There are three or four great stock market crashes that instantly stick out: The Wall Street Crash of 1929; Black Monday in 1987; the bursting of the dot-com bubble in 2000; and, of course, the most recent stock market crash in 2007/2008. I’d add a fourth to that list, which is the early-1920s depression. It is slightly less well known, but the Dow lost over 40% of its value between the end of the First World War and the early-1920s.
Now, the great thing about studying crashes is that they can teach you everything you need to know about value investing and stock market returns. Ripping equity bull markets are deceptive in that sense. They are where the big returns show up, but not where they are made.
The Early-1920s Depression
Let’s start with the depression of 1920 to 1921. Several factors came together to create an extremely nasty deflationary recession, but mainly tight monetary policy and a surge of war veterans into a peacetime labor market (which suppressed wages and sent unemployment skyrocketing). The stock market fell around 50% from its 1919 peak before bottoming in the summer of 1921.
Imagine stepping out of of a time machine in mid-1921. You would be facing a highly deflationary period, a high rate of unemployment, a very uncertain economic outlook and a falling stock market. That doesn’t sound like the best time to be putting cash into stocks now does it?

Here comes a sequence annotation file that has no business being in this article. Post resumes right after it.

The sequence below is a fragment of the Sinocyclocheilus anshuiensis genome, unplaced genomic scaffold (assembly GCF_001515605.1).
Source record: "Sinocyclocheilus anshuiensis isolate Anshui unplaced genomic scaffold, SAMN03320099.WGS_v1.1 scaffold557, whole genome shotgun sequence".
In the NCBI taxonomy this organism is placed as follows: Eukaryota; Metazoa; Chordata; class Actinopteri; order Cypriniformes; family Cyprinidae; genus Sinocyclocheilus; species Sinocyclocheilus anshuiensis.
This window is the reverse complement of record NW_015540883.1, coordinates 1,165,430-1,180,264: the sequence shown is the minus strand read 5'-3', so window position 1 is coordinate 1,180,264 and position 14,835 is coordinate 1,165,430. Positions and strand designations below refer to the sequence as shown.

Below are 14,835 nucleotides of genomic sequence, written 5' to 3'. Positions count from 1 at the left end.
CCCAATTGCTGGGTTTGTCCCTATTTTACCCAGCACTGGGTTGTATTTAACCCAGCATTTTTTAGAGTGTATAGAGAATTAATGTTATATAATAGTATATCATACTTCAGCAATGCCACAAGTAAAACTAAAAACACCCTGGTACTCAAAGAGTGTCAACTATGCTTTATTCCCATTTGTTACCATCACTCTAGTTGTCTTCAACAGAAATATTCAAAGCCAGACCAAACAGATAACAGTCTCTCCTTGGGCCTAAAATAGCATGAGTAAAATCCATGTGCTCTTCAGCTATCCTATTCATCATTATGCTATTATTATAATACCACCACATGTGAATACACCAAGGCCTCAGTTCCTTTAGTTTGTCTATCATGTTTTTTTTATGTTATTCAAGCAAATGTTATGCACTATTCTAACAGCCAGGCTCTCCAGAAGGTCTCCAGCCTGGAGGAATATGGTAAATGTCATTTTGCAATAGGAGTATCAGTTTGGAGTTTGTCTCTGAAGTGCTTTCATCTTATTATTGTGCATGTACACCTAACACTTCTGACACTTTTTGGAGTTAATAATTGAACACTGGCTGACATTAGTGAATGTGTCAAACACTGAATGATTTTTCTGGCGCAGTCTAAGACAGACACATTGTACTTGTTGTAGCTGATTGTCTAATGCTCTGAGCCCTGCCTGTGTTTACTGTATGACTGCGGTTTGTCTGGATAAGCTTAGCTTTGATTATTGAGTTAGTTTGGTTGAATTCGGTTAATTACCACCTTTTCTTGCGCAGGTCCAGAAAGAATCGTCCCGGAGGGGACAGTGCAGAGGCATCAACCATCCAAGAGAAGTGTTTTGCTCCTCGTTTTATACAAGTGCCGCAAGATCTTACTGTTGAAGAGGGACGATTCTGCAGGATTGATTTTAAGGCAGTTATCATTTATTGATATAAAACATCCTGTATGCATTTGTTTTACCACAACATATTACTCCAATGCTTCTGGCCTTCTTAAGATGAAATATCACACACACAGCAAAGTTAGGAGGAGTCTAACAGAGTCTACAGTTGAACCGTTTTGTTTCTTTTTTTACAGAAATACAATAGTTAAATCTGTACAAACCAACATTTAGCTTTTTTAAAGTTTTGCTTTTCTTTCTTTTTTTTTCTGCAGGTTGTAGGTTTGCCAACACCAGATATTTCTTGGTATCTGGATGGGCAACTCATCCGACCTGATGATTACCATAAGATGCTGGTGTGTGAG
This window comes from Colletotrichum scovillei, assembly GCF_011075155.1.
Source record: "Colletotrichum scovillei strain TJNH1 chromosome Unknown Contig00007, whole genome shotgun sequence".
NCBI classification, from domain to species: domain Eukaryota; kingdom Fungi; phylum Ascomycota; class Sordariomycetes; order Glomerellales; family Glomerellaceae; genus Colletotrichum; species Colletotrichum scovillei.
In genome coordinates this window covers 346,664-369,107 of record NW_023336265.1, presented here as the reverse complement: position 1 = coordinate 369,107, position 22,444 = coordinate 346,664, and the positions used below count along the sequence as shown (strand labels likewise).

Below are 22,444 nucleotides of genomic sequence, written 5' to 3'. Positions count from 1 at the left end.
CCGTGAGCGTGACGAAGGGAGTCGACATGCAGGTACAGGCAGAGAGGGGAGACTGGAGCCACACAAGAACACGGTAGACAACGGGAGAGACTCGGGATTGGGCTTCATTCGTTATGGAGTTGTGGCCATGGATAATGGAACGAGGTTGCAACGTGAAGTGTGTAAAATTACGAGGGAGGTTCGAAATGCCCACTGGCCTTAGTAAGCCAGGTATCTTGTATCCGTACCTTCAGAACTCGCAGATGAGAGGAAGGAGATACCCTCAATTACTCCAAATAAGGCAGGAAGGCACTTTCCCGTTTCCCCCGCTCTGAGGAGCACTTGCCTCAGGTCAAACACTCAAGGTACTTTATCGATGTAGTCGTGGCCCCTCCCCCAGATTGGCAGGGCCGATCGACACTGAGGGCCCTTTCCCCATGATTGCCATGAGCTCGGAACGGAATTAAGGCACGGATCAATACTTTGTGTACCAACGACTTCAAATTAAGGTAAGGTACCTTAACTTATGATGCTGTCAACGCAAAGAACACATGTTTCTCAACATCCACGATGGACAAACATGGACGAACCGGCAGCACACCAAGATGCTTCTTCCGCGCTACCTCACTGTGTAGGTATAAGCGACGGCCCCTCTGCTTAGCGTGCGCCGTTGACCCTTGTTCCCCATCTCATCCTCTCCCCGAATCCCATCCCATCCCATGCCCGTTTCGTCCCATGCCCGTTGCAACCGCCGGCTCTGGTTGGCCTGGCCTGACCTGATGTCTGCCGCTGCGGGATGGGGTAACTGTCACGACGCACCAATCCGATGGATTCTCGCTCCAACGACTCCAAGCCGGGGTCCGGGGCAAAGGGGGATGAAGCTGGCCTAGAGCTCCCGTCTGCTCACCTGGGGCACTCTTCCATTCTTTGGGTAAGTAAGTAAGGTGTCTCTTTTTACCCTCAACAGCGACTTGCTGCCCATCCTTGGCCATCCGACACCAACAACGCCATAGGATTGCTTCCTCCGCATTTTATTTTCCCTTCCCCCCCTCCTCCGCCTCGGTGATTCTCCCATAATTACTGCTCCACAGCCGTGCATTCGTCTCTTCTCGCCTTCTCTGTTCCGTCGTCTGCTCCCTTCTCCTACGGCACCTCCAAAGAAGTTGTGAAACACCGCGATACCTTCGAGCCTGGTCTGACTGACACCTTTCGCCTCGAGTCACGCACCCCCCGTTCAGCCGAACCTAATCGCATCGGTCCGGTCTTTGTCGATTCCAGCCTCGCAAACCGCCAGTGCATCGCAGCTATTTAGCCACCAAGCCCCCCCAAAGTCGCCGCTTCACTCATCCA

With the benefit of hindsight afforded to you by this time machine, you could try to set the average investor in 1921 straight. Chances are they wouldn’t want to hear it. They would be more likely to talk about the awful outlook than accept your reasoned arguments about future market returns. The pain and memory of losing money is enough to keep people out of the markets at precisely the time they should be scaling into them.
What if they took that advice back in 1921? They would have found gems going for pennies by today’s standards. Coca-Cola, for example, had a 1921 market capitalization of $10m, yet the company had earnings of over $5m in 1922. That’s not a typo. Coca-Cola stock traded for less than 2x forward earnings back in the depths of the 1921 bear market. Its dividend yield was over 5%. Gillette, which is still selling its famous shaving products today, saw its shares trade for around 5x 1922 earnings. Its dividend yield approached the double-digit mark at the time.
The investing world of the early-20th century was obviously a lot different to today. Even acquiring some data likely meant flipping through a big old Moody’s manual. Compare that to the quick internet searches we are used to these days. However, the value opportunities available to those who took the time to find them were probably vast; almost unthinkable in today’s markets which are much more efficient at pricing stocks.
The point about forward looking market returns is that they tend not to correlate with the current economic climate. I mean, just think about the economic havoc that was taking place globally in 2009. Despite a deeply uncertain outlook for the economy, stocks closed the year 20% above their March lows. What could you buy on the cheap in 2009? How about Johnson & Johnson trading at 11x prior year earnings? Procter & Gamble traded at a similar multiple of about 11.5x its 2008 earnings. Even Coca-Cola traded for 13x earnings and close to a 4% dividend yield.